The Gun Show loophole is the biggest myth of the gun control debate.  I have only been to three gun shows, I buy most my firearms from Cabela’s (Sorry Bass Pro and Gander Mountain) and Quantico Tactical.  But of those I have been to, every booth was an FFL and required by law to conduct a background check for a firearms transaction.  The only vendors who were not FFLs were selling holsters and other accessories or showcasing their shooting range.

The fear is that I show up at a gun show wanting to sell a gun.  Rather than sell it to a vendor, I run into a private citizen willing to pay more than what I would get form the vendor.  I make the sale with no background check.  This is a private sale, that was facilitated by both buyer and seller being at the same gun show, but not a part of the gun show in any way.  It should be telling that the gun control crowd still refers to this as a gun show loophole instead of a private sale loophole which is a much more accurate description of what they want to prohibit.  The problem is that if you say private sale loophole, you cannot generate the same support that you could if you use the much more menacing “Gun Show” term.

The other transaction he hopes to prohibit are gun sales over the internet.  What they leave out is that all online gun sales must either be done in person (another private sale) of if all transactions are done online, the gun must be shipped to an FFL before being released to the customer.  So how do they propose to stop people from meeting in private to execute a sale?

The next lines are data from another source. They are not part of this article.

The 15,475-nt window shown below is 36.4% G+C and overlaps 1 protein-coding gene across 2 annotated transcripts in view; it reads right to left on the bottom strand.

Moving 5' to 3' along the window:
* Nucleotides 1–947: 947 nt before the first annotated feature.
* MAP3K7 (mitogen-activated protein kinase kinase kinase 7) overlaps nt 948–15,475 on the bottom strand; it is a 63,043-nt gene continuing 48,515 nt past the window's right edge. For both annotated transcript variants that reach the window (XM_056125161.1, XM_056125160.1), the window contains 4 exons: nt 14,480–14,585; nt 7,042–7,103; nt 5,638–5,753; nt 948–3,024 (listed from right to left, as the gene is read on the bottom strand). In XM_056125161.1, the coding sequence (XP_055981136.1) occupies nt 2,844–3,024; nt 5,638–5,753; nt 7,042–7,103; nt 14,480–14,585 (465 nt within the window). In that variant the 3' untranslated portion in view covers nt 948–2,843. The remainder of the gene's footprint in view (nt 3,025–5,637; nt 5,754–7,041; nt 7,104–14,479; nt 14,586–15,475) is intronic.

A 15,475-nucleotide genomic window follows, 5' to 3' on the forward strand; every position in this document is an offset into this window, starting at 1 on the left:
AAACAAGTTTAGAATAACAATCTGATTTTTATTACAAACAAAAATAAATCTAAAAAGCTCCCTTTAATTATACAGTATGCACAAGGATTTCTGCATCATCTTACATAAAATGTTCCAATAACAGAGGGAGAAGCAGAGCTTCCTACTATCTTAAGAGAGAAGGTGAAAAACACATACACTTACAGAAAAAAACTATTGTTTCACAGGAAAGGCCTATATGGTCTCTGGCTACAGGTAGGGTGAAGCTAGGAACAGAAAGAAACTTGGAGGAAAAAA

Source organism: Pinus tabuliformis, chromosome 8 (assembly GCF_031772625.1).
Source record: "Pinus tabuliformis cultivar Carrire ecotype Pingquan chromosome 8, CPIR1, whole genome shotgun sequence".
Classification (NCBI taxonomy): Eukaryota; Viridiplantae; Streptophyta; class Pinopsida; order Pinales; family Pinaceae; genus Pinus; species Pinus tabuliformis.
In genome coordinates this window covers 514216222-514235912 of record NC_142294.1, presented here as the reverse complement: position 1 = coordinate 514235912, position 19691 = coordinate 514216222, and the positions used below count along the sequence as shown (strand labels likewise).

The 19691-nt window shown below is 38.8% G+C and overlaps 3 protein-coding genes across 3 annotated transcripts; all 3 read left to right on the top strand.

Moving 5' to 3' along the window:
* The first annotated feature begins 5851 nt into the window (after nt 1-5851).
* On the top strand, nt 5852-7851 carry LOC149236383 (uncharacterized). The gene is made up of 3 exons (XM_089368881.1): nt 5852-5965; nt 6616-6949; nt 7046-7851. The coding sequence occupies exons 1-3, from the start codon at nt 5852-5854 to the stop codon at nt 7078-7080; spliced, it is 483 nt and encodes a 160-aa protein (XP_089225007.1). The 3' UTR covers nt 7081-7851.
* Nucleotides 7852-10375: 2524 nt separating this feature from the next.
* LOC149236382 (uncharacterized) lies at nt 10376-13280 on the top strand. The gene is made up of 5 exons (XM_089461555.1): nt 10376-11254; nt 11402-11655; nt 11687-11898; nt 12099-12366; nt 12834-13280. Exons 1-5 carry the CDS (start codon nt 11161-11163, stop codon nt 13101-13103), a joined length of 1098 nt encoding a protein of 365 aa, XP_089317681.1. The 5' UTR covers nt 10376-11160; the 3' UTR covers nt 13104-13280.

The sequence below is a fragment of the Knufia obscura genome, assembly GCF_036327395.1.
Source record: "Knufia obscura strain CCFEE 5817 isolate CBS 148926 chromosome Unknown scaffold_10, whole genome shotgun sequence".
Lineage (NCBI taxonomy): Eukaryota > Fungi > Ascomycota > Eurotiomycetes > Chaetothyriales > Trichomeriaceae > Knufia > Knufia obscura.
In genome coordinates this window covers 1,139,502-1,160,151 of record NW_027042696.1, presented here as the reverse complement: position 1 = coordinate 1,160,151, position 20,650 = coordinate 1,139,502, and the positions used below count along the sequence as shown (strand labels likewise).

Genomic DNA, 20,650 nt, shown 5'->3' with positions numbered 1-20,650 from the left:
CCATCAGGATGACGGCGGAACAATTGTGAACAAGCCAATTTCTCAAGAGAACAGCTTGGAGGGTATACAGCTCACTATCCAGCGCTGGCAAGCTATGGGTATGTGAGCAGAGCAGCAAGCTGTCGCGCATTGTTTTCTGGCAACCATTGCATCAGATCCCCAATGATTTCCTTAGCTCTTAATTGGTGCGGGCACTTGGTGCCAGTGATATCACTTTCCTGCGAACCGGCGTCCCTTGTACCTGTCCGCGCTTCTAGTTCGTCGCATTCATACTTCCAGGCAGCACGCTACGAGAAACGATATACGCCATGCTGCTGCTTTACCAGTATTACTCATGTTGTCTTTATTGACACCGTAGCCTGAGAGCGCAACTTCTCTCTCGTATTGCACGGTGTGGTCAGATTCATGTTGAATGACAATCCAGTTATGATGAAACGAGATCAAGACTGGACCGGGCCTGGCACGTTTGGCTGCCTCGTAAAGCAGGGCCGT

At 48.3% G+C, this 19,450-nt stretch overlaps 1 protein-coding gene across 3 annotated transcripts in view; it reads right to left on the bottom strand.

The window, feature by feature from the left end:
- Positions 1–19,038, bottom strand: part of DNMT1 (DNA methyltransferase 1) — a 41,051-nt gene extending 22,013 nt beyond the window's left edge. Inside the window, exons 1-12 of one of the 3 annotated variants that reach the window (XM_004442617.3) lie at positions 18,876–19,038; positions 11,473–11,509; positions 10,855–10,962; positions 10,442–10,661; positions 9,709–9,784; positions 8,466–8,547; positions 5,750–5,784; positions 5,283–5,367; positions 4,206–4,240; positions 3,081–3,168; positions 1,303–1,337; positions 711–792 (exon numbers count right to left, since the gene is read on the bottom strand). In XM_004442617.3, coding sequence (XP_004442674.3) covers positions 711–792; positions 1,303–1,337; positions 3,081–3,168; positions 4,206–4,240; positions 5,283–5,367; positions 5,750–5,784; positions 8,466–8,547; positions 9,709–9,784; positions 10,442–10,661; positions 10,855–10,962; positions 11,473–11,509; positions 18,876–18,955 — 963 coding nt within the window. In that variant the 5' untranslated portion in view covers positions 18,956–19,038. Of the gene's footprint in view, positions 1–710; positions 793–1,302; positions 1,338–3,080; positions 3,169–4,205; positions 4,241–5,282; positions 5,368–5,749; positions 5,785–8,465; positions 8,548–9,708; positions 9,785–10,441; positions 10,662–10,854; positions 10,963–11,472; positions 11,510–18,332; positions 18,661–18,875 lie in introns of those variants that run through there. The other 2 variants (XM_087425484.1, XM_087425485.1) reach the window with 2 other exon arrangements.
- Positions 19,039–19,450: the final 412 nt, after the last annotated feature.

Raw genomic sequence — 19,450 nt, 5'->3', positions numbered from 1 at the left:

What it comes down to is that the only way to enforce any kind of gun transaction from happening is to require registration, and a reoccurring validation that a firearm remains in your possession.  How on earth is a government going to enforce this?  And is the criminal who illegally possesses a firearm going to show up to register their gun?

Here is the best part.  Lehigh states that “All the presidential candidates, certainly, should be queried about whether they support measures to keep guns out of the hands of the criminally or violently inclined and the mentally ill.”  Who in their right mind would not support this?  But what it comes down to is that our methods of accomplishing it.  None of the proposals he set forth would prevent criminals from getting guns.  It is already illegal for these people to possess guns.  What this does is set up additional legal traps that will turn law abiding citizens into criminals.